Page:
Furthermore, protective canister-type respirators must be kept available. United States regulations state that individuals must not be exposed to ozone concentrations higher than 0.1 ppm during an eight-hour work day.
Effects on bacteria, yeasts, parasites
Ozone inactivates numerous bacteria, including both Gram-negative and Gram-positive cells, vegetative cells, and spore formers (Table 1). It is not feasible to compare the sensitivity of bacteria to ozone using results from different sources because the effectiveness of ozone varies appreciably with minor changes in experimental variables.
Flick, Inactivation of gram-negative bacteria, Table 1
|E. coli 0157:H7||0.3-1.0a||< 0.5||1.3-3.8|
|Bacillus megaterium||0.19||5||> 2.0|
|B. cereus||0.12||5||> 2.0|
|S. aureus||0.25||> 2.0|
|B. cereus (spores)||2.29 mg/l||5||> 2.0|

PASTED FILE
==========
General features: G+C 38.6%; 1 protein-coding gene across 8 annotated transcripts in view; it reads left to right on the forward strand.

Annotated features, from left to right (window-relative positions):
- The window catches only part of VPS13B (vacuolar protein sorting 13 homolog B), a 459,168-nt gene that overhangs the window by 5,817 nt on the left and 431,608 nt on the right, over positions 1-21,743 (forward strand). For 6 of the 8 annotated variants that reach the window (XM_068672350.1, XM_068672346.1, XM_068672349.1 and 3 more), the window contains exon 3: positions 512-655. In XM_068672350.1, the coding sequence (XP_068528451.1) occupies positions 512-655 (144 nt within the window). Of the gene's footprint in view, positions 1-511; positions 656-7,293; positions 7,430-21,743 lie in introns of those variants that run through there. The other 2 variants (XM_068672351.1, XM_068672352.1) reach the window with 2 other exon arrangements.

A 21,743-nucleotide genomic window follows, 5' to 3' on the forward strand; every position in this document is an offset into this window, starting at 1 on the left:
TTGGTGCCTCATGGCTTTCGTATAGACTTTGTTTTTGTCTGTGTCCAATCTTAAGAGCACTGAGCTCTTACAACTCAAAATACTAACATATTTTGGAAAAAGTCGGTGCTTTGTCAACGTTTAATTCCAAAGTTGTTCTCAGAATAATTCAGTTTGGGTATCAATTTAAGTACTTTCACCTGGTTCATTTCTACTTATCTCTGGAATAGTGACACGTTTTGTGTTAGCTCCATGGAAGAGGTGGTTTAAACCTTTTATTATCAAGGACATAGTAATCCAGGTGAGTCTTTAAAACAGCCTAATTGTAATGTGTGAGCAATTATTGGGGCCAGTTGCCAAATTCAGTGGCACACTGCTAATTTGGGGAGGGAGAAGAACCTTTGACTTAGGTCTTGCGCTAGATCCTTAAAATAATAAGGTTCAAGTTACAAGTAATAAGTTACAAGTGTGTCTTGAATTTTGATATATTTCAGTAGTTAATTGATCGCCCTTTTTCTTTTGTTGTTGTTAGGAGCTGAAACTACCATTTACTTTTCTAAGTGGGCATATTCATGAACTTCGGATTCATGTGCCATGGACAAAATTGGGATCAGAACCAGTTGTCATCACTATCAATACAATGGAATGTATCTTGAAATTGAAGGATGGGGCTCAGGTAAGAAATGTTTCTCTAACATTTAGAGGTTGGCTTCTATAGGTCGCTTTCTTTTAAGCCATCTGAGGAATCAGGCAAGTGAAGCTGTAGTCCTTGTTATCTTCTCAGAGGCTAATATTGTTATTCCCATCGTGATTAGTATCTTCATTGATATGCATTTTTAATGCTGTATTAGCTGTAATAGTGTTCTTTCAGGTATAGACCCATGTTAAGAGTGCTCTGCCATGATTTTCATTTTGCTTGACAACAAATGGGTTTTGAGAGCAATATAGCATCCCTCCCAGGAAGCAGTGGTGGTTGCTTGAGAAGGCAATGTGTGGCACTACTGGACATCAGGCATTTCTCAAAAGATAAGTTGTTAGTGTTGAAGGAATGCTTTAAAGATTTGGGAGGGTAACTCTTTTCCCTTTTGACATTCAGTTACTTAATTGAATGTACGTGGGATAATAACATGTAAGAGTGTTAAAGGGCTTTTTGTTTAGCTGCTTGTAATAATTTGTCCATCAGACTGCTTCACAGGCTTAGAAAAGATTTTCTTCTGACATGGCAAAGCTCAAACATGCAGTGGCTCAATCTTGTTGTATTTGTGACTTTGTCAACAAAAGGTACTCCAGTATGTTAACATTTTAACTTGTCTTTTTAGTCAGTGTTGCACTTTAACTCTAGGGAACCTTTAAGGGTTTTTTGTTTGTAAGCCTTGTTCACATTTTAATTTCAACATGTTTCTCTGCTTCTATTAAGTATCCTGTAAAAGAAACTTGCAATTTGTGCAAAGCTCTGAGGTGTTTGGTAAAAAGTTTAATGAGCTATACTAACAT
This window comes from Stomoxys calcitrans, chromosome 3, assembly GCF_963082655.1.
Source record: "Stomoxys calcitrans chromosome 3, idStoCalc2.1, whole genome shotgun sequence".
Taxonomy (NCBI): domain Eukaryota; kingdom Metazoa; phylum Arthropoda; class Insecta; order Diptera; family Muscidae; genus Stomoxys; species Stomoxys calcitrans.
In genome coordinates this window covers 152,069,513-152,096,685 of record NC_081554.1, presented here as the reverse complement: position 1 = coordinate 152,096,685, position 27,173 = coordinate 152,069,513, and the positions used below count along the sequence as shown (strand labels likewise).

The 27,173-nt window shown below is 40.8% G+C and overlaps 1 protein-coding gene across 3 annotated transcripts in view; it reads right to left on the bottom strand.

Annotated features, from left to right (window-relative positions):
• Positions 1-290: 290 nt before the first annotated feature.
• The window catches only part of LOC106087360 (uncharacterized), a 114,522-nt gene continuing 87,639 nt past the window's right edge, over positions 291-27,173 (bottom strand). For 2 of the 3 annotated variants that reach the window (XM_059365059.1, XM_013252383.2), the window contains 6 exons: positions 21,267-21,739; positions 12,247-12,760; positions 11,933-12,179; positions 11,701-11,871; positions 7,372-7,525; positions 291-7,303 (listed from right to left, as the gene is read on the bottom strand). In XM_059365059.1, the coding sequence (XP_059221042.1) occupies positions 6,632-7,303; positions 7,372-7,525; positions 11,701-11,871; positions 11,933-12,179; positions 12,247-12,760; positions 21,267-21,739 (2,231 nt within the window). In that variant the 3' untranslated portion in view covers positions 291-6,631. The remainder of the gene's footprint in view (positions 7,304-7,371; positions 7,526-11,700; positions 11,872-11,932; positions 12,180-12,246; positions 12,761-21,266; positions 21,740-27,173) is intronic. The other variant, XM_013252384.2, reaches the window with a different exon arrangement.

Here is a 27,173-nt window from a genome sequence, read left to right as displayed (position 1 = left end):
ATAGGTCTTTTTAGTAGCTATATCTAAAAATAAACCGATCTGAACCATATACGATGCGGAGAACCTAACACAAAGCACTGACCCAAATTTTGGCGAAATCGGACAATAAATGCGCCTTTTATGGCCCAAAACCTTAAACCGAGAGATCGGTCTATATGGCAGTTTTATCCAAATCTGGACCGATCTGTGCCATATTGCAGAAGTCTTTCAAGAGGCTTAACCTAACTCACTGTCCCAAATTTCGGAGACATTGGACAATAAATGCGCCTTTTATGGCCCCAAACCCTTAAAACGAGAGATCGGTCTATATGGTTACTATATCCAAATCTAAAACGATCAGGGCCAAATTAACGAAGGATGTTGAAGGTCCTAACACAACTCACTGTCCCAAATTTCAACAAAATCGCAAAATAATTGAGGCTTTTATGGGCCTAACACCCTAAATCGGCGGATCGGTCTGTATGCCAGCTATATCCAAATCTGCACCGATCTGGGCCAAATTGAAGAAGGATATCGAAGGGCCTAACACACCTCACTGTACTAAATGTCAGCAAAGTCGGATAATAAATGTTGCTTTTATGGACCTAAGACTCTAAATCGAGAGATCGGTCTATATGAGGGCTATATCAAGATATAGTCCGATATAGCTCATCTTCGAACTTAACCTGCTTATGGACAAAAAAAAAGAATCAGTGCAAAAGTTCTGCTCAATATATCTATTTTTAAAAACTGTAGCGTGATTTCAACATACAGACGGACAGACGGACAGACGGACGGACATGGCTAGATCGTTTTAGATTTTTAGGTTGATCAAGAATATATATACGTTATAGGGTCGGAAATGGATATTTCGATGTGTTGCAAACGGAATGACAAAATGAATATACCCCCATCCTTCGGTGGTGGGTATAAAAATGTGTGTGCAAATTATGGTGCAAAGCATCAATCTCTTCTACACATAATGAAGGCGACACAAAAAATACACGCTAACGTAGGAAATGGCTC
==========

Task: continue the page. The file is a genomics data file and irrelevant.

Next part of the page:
Since many pathogenic and spoilage microorganisms occur in relatively low concentrations in food plants that employ good manufacturing practices, a 2- or 3-log reduction in a microbial population may provide significant product safety to consumers and also extend product shelf life. A 1-log reduction means bacterial populations are reduced by 90 percent, a 2-log reduction means 99 percent fewer bacteria, a three-log reduction means 99.9 percent fewer, etc.
The inactivation effects of ozone on yeasts and parasites is contained in Table 2. Both Cryptosporidium parvum and Giardia lamblia have been reported in Atlantic coast oysters. However, no illness has been reported from ingestion of the parasites, even though many oysters are consumed raw.
Flick, Inactivation of protozoa by ozone, Table 2
|Cryptosporidium parvum||1||5||> 1.0|
Applications in seafood processing